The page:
In March 2018, the Vice Media Munchies tweeted a sad picture. Taken at Fette Sau in Brooklyn, the image showed some lean slices of chest along with pickles, a jar of yellow beer, and some deflated-looking rolls. The tweet asks an evocative question: “Why is Brooklyn barbecue taking over the world?” The cries of outrage were heard in Texas and beyond.
According to Ben Lashes, who is considered the world’s “first mem manager,” an NFT is a way to “track and authenticate” a piece of digital content. Lashes is the founder of the management company A strange movie; think of it as a sports agent, but the stars it represents are the creators of bits of digital viral content, such as Chat mosad, Nyan cat, and Successful Kid. It helps meme generators and digital artists find ways to monetize their viral content, including selling it as NFTs. In April, Cours managed there auction of “Disaster Girls,” which sold for the cryptocurrency equivalent of half a million on the digital auction site Foundation. August 5, on the same site, an auction will begin for many known as “Brooklyn BBQ.”
The larger bidder will possess the original image, in all its depressing glory, as well mem la continue streaming online. Lashes compares owning an NFT to owning an original Andy Warhol painting. Only one exists, but that doesn’t mean you can put the artwork on a t-shirt and start selling it. (Though some NFT sales include copyright, this one won’t.) “It’s like getting the official signed version of the art for your own personal collection,” he says.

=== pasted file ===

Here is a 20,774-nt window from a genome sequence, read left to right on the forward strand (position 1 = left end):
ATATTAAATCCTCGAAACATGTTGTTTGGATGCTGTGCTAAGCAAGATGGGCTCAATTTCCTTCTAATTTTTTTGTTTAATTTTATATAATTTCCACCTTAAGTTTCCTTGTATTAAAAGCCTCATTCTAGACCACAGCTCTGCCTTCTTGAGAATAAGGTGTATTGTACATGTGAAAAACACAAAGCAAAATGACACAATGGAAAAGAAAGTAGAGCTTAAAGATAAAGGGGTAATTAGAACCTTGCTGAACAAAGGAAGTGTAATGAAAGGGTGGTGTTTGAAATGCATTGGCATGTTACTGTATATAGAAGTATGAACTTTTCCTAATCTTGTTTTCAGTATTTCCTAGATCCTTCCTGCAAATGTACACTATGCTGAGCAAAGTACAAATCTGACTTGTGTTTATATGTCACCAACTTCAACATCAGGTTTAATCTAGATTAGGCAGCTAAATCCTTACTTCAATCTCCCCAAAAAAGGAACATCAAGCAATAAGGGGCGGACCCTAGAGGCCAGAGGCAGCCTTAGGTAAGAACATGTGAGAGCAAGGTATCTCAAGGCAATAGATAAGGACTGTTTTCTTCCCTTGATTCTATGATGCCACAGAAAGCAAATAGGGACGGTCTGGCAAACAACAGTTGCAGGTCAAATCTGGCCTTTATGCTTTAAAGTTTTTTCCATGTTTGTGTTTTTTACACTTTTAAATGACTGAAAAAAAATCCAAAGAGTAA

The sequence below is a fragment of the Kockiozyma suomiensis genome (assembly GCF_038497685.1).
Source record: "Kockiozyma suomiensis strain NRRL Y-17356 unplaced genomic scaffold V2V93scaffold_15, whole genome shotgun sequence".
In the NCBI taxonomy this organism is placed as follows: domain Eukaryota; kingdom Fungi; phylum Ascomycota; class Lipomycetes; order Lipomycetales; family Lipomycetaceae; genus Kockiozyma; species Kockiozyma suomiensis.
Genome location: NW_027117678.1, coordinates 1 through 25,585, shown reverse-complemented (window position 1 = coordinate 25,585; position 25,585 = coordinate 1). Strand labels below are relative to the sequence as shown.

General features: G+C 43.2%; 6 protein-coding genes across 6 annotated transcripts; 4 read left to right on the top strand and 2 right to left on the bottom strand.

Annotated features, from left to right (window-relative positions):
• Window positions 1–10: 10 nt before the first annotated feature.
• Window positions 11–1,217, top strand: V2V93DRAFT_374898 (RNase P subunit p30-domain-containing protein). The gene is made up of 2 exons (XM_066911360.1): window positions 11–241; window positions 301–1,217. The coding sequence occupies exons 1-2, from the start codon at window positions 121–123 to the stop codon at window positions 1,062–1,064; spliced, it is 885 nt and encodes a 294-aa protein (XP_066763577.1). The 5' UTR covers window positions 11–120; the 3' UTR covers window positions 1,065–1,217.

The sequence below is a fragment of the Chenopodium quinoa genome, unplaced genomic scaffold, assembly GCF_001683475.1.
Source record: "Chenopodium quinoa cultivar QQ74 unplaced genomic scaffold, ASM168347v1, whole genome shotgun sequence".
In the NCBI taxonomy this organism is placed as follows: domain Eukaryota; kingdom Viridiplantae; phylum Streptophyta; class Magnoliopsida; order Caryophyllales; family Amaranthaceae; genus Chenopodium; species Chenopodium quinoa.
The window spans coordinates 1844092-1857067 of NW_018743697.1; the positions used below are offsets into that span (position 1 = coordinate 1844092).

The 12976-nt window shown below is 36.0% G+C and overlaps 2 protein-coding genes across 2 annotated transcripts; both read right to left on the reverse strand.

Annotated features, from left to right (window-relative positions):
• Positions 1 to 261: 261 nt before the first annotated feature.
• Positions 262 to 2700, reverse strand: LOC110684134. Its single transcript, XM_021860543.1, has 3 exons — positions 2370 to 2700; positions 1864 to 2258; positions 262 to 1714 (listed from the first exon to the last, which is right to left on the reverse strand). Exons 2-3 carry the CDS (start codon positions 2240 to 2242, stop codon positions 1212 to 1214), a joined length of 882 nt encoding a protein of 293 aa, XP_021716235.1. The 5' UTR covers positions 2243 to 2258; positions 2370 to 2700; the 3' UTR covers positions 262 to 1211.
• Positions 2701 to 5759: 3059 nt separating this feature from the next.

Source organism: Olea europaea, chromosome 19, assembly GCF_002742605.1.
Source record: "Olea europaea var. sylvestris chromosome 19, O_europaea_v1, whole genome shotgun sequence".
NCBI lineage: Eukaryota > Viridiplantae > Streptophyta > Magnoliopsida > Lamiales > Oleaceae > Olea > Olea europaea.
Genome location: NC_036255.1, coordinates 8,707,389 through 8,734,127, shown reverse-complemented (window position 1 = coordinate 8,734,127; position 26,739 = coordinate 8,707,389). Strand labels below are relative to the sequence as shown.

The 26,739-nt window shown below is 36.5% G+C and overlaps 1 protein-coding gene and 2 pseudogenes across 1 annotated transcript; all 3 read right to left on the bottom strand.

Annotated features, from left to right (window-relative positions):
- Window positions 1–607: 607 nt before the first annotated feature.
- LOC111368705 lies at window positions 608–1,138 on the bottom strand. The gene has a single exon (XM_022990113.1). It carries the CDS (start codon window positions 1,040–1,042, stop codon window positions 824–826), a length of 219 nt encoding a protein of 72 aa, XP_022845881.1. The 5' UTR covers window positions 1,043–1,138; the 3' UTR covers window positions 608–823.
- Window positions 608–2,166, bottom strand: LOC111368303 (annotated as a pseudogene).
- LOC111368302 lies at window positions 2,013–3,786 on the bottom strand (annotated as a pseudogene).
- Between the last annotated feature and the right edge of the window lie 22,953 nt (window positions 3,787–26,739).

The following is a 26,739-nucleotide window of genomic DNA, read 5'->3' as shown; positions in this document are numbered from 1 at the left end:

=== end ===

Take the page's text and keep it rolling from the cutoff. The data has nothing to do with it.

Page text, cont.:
When the Munchies tweet went viral and became a meme, in 2018, Gill’s article was already four years old. The essay did not make the claim of the salacious title. It was about the rise of a particular urban and sincerely hip barbecue-joint aesthetic. The Gill writing piece is best known for being famous precisely because people didn’t read it, a fact he can now laugh about. “[The meme] is way bigger than anything I’ve written in current history, ”he said.
Last week, I wondered what it was like to review the uncomfortable day when her work was universally insulted by everyone from the barbecue fan Mayor Austin. “The thing is, it never really goes away,” he said. Death threats and invitations to fight are stopped, but he still receives an angry message on the tweet once every couple of months. “I think people expect me to be embarrassed about it,” he said. “I’m not.” Now Gill is looking to capitalize on the ridiculousness he has endured.
The lean tray at Brooklyn Barbecue would rack up some confusing comments on my Instagram, but according to Eyelashes, that’s exactly what makes it remarkable. “The conflict is part of what makes it art,” he says, comparing it to the much-maligned artist Maurizio Cattelan bananas stuck on a wall. For lashes, memes and viral phenomena are “the pop art of the modern era.”
Aspiring digital collectors can start bidding on “Brooklyn BBQ” on August 5, as long as they have the crypto money to do so. The auction site accepts only Ethereum for payment. The bid is set to start at five ether-like on Thursday, worth about $ 10,000. Once the first offer comes, a 24-hour clock will start for open bidding.
“It all sounds ridiculous, but I have a good feeling about this,” Gill says. Still, she feels more at home promoting the two new books she will publish later this year. The controversy around the image doesn’t affect his writing career, but he remains fascinated by how uncomfortable it made barbecue fans feel. “People felt threatened by this image,” he said. It’s odd for an article on food trends from 2014 to remain a point of discussion, but Gill, the NFT sale is a way to finalize some unfinished business. “I lost control of the narrative, and this is me taking it back.”